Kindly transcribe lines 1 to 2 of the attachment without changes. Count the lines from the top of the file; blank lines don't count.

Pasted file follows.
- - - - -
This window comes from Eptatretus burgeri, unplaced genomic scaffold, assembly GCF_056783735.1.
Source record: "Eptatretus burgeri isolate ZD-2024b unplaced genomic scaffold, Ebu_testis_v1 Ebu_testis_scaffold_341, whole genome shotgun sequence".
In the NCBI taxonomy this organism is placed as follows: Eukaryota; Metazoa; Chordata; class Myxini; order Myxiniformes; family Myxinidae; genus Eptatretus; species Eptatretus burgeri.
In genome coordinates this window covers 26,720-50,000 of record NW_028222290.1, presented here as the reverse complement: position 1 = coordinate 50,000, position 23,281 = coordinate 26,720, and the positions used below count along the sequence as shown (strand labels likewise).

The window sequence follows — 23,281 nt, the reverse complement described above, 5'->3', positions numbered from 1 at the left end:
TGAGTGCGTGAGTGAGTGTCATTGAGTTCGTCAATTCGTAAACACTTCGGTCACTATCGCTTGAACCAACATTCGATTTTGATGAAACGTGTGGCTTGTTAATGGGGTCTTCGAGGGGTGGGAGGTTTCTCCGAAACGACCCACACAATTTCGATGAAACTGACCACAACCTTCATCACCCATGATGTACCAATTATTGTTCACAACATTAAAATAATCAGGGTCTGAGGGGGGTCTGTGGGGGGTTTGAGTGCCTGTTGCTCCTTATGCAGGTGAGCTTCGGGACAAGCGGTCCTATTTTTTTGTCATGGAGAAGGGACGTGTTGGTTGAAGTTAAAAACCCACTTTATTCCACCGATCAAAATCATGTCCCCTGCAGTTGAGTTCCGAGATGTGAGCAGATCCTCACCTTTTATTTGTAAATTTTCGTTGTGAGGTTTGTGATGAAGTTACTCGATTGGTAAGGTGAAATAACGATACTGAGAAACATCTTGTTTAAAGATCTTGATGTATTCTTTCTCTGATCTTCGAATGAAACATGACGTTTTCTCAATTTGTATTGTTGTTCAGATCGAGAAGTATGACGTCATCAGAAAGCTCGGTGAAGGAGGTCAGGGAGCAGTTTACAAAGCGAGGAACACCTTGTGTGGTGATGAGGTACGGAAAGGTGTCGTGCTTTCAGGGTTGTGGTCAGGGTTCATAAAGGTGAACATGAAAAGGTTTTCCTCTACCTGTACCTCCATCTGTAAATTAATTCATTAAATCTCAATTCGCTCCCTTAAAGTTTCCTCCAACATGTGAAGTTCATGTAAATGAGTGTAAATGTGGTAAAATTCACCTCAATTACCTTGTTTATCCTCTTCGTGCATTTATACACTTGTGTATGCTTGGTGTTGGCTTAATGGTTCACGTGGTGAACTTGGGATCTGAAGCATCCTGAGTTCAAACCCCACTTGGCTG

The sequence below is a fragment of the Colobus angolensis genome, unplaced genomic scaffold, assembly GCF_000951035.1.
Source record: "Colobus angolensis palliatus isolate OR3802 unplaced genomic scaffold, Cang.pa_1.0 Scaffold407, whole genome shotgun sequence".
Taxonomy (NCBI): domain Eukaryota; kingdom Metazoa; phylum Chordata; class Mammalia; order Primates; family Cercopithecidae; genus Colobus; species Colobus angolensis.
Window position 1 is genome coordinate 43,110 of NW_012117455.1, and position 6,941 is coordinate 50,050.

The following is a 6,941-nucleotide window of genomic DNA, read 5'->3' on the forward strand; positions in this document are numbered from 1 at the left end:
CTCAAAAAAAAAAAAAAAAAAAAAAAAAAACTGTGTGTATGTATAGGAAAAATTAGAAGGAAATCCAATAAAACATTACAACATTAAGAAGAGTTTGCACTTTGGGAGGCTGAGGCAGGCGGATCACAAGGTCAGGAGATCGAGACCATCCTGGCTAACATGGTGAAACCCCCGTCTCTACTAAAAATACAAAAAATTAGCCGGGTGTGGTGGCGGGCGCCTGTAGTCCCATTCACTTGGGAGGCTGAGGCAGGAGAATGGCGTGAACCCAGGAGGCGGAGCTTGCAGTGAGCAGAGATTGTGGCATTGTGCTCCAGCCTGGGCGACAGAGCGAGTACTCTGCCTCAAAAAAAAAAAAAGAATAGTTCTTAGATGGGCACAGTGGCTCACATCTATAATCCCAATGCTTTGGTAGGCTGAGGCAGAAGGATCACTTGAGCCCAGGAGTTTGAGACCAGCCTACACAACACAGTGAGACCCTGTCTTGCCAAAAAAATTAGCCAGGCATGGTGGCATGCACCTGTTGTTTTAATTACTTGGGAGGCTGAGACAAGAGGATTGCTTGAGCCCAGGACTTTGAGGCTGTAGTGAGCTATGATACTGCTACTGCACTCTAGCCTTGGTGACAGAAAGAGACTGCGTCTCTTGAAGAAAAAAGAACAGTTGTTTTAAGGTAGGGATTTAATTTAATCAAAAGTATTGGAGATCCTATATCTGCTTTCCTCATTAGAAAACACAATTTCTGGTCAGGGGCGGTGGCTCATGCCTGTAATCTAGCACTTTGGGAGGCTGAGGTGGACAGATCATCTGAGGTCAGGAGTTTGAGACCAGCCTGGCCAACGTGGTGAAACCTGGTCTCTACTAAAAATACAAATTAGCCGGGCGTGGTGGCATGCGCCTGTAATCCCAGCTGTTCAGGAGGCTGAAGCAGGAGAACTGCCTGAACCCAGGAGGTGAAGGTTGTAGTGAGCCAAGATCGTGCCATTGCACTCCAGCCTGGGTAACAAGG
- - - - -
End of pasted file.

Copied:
This window comes from Eptatretus burgeri, unplaced genomic scaffold, assembly GCF_056783735.1.
Source record: "Eptatretus burgeri isolate ZD-2024b unplaced genomic scaffold, Ebu_testis_v1 Ebu_testis_scaffold_341, whole genome shotgun sequence".